What are your thoughts about carrying the faults of our past generations?
Do you have any good books to recommend?
“Let’s go out for Mexican food for breakfast,” my husband suggested yesterday.
I had heard about a good Mexican restaurant in Phoenix from a neighbor. But it was a good 45 minute drive. Seemed a bit much to drive an hour and a half round trip for breakfast.
We talked it over and decided to try something close to home. I looked up all the Mexican restaurants in the area and only one had huevos ranchero (which I order) and machaca (my husband’s order.)
I called and the phone rang and rang. I looked online and saw you could order for pickup. I placed the order and my husband drove to pick it up.
He came back empty-handed and said the restaurant was closed. In the meantime, our daughter had called and I told her we couldn’t find good Mexican food around us.
“Don’t you have a Filiberto’s?” she asked.
She lived in Tempe for one year and had one around the corner from her house.
I found one 15 miles away from us. I called and called. They didn’t answer the phone. We decided to drive and place our order. We didn’t care to eat inside because it smelled funny to us. By the time we got home with our breakfast, more than and hour and a half had passed. We could have driven to the place in Phoenix!
In California we had great Mexican food everywhere. My favorite was El Gallito. I miss it. It closed a few years before we moved. There were many small mom and pop Mexican restaurants and we found several we’d go to all the time after our El Gallito days were over.
I wrote about El Gallito and comfort food HERE.
The breakfast was good, but not great. The eggs, beans and rice were good, but there was no sauce. I’ve never had “dry” huevos rancheros before.
I think we could make a fortune opening a Mexican restaurant in our area.
What’s your go to comfort food? Do you have good Mexican food where you live? What are the best restaurants in your area?
My mother had a few recipes that I couldn’t stomach. Mom loved the odd cuts of meat (like organs) and learned how to cook them from her mother and grandmother. I don’t remember many of our neighborhood moms cooking the same things.
I liked her chicken hearts that were dusted in flour and fried. But I passed on gizzards.
Beef tongue was a hard pass.
Mom’s beef heart I could handle. She’d stuff the heart and bake it in the oven. Then she sliced it and I’d have a thin ring of heart around delicious stuffing.
The oxtail soup I shied away from until I hit junior high. Then I discovered oxtails were the most tender delicious meat I’d ever eaten and the broth was rich but so flavorful. Years later, I made oxtail soup for my “at the time boyfriend.” I overheard him telling a friend that he had to marry me because of my oxtail soup.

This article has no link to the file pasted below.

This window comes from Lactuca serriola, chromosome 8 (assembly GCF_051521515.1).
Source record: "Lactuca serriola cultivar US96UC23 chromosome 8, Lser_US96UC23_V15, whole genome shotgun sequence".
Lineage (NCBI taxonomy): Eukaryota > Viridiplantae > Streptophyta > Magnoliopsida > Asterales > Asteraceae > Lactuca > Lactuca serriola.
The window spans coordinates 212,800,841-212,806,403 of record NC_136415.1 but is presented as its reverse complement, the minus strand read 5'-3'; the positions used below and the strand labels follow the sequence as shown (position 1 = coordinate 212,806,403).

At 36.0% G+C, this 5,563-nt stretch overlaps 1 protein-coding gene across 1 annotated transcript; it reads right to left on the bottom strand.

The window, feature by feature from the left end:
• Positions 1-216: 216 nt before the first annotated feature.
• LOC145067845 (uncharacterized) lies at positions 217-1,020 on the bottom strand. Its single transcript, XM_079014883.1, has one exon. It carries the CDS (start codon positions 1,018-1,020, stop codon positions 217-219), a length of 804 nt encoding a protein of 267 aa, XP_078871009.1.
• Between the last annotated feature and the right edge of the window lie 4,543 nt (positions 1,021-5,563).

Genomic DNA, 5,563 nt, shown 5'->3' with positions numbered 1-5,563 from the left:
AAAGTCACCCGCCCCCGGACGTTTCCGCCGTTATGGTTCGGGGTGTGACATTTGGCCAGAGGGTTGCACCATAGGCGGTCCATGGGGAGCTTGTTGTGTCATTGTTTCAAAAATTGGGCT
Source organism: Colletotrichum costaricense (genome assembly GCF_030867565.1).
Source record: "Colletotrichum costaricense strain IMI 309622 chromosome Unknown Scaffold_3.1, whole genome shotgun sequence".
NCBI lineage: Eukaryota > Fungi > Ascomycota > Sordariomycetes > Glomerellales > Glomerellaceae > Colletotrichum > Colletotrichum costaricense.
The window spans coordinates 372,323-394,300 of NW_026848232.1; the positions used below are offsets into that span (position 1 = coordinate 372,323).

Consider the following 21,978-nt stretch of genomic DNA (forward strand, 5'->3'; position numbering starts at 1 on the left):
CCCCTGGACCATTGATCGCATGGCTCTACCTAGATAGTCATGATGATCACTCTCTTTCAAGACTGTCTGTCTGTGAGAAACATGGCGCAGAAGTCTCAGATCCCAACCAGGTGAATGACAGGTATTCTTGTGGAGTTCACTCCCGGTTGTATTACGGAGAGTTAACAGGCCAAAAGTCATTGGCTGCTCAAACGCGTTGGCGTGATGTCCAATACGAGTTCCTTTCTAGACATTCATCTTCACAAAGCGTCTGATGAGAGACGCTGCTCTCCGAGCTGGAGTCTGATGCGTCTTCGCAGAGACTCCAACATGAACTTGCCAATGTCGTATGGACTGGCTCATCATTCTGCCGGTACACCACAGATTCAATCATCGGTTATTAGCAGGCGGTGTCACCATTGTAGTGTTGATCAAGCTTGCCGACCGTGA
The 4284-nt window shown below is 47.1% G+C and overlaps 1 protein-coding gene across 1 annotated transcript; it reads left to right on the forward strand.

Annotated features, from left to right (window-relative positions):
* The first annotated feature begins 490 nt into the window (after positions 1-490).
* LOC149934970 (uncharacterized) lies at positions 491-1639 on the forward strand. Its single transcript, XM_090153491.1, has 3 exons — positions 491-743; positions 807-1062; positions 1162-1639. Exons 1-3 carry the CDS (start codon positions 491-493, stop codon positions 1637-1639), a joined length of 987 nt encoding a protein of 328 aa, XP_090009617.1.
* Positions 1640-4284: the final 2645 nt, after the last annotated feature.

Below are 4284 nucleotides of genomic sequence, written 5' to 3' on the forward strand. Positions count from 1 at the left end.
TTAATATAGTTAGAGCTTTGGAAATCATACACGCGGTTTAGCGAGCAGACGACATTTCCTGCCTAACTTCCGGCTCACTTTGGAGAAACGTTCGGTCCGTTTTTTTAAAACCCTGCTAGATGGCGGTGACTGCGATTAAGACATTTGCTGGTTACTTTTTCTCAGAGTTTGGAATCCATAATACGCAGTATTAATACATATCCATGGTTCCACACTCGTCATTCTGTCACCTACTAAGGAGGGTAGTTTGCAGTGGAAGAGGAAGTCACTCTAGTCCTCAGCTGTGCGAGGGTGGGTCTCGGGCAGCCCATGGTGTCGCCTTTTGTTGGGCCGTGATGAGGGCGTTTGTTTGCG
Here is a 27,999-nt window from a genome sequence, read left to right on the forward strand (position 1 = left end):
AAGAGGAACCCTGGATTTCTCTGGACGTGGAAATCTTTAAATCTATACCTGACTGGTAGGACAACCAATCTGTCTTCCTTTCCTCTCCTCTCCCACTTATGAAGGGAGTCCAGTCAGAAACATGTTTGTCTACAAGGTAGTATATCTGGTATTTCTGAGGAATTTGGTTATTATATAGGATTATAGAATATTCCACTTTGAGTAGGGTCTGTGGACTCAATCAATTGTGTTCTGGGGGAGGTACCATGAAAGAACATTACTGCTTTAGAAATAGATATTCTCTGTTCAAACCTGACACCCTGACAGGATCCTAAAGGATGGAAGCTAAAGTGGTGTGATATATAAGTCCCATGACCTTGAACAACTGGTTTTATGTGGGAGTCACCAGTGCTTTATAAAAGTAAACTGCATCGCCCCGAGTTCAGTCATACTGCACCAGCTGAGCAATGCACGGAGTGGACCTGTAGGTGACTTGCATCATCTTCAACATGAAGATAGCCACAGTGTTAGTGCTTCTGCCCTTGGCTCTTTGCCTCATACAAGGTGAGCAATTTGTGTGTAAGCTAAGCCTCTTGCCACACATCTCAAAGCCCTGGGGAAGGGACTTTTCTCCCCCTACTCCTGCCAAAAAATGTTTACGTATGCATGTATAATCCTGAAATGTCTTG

“How can she make something so amazing out of !!#!??”
My dad’s side of the family had some oddball dishes too. Christmas meant Lutefisk and fish head stew. I could not get myself to stop staring at the eyeballs staring up at me from the stew. It definitely killed my appetite.
If you haven’t heard of Lutefisk this is from Wikipedia:
Finnish: lipeäkala [ˈlipeæˌkɑlɑ]; literally “lye fish”) is dried whitefish (normally cod, but ling and burbot are also used). It is made from aged stockfish (air-dried whitefish), or dried and salted cod, pickled in lye. It is gelatinous in texture after being rehydrated for days prior to eating.
Besides the recipes I mentioned, my mom also served us canned Chef Boyardee ravioli, Swanson’s TV dinners, Space Food Sticks and Tang.
What are some of the foods you grew up with? Did your family cook anything odd?
One of the highlights of visiting my kids in Berkeley is pizza at The Cheese Board Collective. This place opened in the Gourmet Ghetto more than 50 years ago and has a line every single day it’s open. It’s incredible. They make one type of pizza per day. Period. You can order one full pie or half a pie. If you want to order ahead — the minimum is eight pies. The staff is cooking as fast as humanly possible, pizza coming in and out of the oven into boxes and out the door. They’re only open for hot-out-of-the-oven pizza from 5 to 8 p.m. Often, they close sooner than 8 p.m. when they run out.
The only issue we had with the visit to Cheese Board this past weekend was my husband. He’s not a stand in line and wait kind of guy. Usually one of my kids will do that and bring the pizza to their apartment, where we’ll devour it. My son’s girlfriend was working, my daughter was also working, so my son suggested we go to the restaurant and eat.
My son called and said, “Dad’s going to freak. Don’t rush over here.” Cheese Board was located between our airbnb and our son’s apartment, an easy half mile walk for us.
When we arrived, our son was halfway through the three- or four-block line, 25 minutes in. My husband said, “Let’s go somewhere else.”
“Don’t you want to stand and talk to your son?” Our son countered.
So we stood, talked and people watched. It’s quite an experience and the end result is sheer deliciousness.
I got a call from my daughter on her way home from work. “There’s no pizza left, right?”
How long would you wait in line at a restaurant? How long would you wait for a slice of pizza? Do you have restaurants in your area that have a following like this?